The home of General Motors Co., the namesake of two rivals in the suburbs and a sprawling supply base should be a magnet for foreign investment.
Right? Wrong, according to a new study by the Global Cities Initiative, a joint project of the Brookings Institution and JPMorgan Chase & Co. Inc. The city that put America on wheels badly lags its peers in both investment and jobs from foreign-owned enterprises.
"The majority of Detroit peer cities exhibit higher" foreign direct investment "intensity," the study finds. Foreign-owned employment in the metro remains fairly constant, but the city claims just 12.1 percent of total foreign-owned employment in the Metro area, down 12 percent over the 20-year period ending in 2011.
No surprise, considering Detroit's long downward spiral to Chapter 9 bankruptcy and the decidedly negative message the road to near-collapse sent to would-be investors. That, and the historic enmity toward foreign companies too many of its people blame for economic woes now proven to be largely self-inflicted.
Chronic mediocrity and being the epicenter of urban decline can do that. So can a collective sense of entitlement now giving way to real signs of urban rejuvenation and realism rooted in the near-death experiences of bailout, bankruptcy and globalization.
Can you say opportunity? For way too long, Detroit lacked a "good story" to tell would-be investors and the facts to go along with it. City Hall was a financial basket case; downtown was a ghost town; public education and the talent it produced proved insufficient for modern business needs.
The political culture banked on economic home runs (can you say casinos?) instead of working to reform the business climate, improve basic services or trying to meet foreign investors on their own terms and in their own languages, wherever possible.
The result is a city that "grossly underperforms" in competition for foreign investment, said Rodrick Miller, CEO of the Detroit Economic Growth Corp. The critical building block for urban economies and job-creation has been hobbled by regional dissonance, the weight of its past and a whiff of xenophobia lingering mostly in union halls.
News flash: The cash foreign companies could invest here is green, too; so are their paychecks. Brookings found jobs offered by their U.S. affiliates earned more than $77,000 four years ago, compared to $60,000 for the average U.S. worker employed by an American-owned company.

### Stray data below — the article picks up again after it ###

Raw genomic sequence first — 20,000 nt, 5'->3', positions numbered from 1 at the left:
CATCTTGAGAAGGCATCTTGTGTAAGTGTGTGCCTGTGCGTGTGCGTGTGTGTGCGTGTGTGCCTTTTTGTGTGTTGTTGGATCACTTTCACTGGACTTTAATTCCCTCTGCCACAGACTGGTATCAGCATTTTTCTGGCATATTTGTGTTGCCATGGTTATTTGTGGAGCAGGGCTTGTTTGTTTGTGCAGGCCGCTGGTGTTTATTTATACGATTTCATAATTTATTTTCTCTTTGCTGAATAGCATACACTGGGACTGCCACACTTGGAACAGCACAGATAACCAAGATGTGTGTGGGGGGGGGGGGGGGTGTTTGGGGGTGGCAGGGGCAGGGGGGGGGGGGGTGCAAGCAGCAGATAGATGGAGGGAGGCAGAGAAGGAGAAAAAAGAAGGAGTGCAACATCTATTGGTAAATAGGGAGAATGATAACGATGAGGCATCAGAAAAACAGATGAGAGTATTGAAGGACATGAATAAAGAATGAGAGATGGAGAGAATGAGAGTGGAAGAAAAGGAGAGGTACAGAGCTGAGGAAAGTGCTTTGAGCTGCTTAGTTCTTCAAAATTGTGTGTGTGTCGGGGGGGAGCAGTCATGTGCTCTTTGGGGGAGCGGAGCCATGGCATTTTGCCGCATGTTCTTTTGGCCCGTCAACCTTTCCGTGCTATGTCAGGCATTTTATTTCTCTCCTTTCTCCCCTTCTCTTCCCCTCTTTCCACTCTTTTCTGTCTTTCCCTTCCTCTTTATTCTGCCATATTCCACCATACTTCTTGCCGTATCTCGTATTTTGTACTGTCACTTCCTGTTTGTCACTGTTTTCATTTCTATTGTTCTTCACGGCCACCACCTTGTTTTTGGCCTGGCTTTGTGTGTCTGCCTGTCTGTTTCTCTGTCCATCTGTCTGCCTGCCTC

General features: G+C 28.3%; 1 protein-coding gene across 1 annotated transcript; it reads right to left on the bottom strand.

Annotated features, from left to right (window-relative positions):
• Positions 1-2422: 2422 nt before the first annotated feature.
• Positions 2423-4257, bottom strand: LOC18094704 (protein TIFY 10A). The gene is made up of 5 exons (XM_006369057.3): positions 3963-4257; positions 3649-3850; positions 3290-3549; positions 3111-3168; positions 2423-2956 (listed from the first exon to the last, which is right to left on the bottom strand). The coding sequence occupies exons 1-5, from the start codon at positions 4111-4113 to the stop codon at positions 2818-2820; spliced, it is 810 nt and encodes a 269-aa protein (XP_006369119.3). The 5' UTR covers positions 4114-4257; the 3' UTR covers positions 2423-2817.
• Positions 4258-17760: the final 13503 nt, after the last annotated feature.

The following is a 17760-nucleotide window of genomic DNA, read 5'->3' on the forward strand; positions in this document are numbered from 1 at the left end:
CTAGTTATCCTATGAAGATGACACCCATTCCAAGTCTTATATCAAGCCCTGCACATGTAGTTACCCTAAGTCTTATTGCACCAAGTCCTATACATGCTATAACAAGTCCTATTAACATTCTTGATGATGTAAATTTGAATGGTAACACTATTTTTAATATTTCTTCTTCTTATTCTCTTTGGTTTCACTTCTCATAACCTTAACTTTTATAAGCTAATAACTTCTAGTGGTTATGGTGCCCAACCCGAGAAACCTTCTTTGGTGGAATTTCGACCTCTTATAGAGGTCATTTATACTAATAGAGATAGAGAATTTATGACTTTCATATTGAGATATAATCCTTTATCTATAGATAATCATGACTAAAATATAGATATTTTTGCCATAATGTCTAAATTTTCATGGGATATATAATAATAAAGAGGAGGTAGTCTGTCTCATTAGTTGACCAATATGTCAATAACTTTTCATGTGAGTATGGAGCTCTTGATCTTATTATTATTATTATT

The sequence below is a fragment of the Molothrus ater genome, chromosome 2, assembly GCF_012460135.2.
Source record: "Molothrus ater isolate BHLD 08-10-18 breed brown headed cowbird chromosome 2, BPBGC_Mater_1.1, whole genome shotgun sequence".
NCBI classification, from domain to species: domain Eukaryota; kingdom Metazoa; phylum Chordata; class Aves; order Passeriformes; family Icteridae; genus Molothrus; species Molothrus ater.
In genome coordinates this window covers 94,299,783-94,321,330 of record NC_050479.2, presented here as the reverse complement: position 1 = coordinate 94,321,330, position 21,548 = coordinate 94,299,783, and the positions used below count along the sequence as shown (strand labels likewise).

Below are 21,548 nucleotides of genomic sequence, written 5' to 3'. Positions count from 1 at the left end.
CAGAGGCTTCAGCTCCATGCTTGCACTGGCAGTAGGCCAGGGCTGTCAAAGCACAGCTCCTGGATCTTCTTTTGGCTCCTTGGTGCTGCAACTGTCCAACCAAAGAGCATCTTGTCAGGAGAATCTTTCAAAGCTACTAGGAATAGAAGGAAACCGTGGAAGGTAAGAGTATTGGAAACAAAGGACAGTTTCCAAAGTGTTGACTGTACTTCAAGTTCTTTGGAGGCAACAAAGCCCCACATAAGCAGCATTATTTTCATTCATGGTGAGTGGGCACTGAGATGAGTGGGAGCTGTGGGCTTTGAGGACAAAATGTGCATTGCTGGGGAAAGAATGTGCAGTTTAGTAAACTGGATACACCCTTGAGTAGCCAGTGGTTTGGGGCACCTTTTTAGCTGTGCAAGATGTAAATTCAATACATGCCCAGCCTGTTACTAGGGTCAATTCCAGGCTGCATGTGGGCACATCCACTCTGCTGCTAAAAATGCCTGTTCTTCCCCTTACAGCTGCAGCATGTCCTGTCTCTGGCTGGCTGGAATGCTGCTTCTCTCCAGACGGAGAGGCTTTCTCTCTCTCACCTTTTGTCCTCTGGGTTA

"We're learning to crawl," Sandy Baruah, president of the Detroit Regional Chamber, said Wednesday at a Global Cities Initiative conference hosted by the Detroit Economic Club. "We don't have a shared roadmap or strategy. We don't know where we're going as a region."
The split is stark: Companies from 41 countries and 142 so-called "global city regions" invest directly in the Metro area, compared to companies from 15 countries — led by Italy, Germany, Canada and Sweden — invested directly in the city.
That's not an end; it's a beginning, potentially. The revived automakers, resurgence in downtown and Midtown, a better managed City Hall, available (and affordable) industrial sites and a refreshingly positive tone offer encouraging reasons for foreign investors to take a second look.
"We are here as a greenfield," said M. Manickam, chairman of India's Sakhti Group, whose interests in sugar, automotive components, retail finance and health services, among other things, collect $1.2 billion annual revenue.
"We are building from ground-zero," he continued, adding that the company was asked three years ago by GM to locate a production facility in Detroit. "We are looking at training people. We're really happy with the support we're getting from the city."
What else? Making Detroit more attractive for would-be foreign investment is not just a job for the city. It also requires private-sector executives to detail their needs, and their complaints, frankly; non-profits and foundations to use their resources and influence to bolster the business environment.
It requires government to improve basic service delivery. It requires state legislators to recognize that competing states, global cities and countries are investing heavily in efforts to improve their roads, bridges and public transportation in ways unknown to in many parts of Michigan.
It requires state and local officials to recognize that the longer they embrace half-measures to address meaningfully a broken, underperforming education system, the longer foreign investment will go elsewhere — because it has choices.
"It's about talent," Baruah said. "There isn't a company that doesn't want to hire Detroiters. The question is, what are the skills?"
That's not the only question. Detroit wasted a lot of years denying the global competition that pushed it from the top of the economic heap — a reality no longer debatable.
The question is what will its leadership do with its fresh opportunity, a chance to redirect fundamentally the arc of its comeback story.
Daniel Howes' column runs Tuesdays, Thursdays and Fridays and can be found at http://detroitnews.com/staff/27151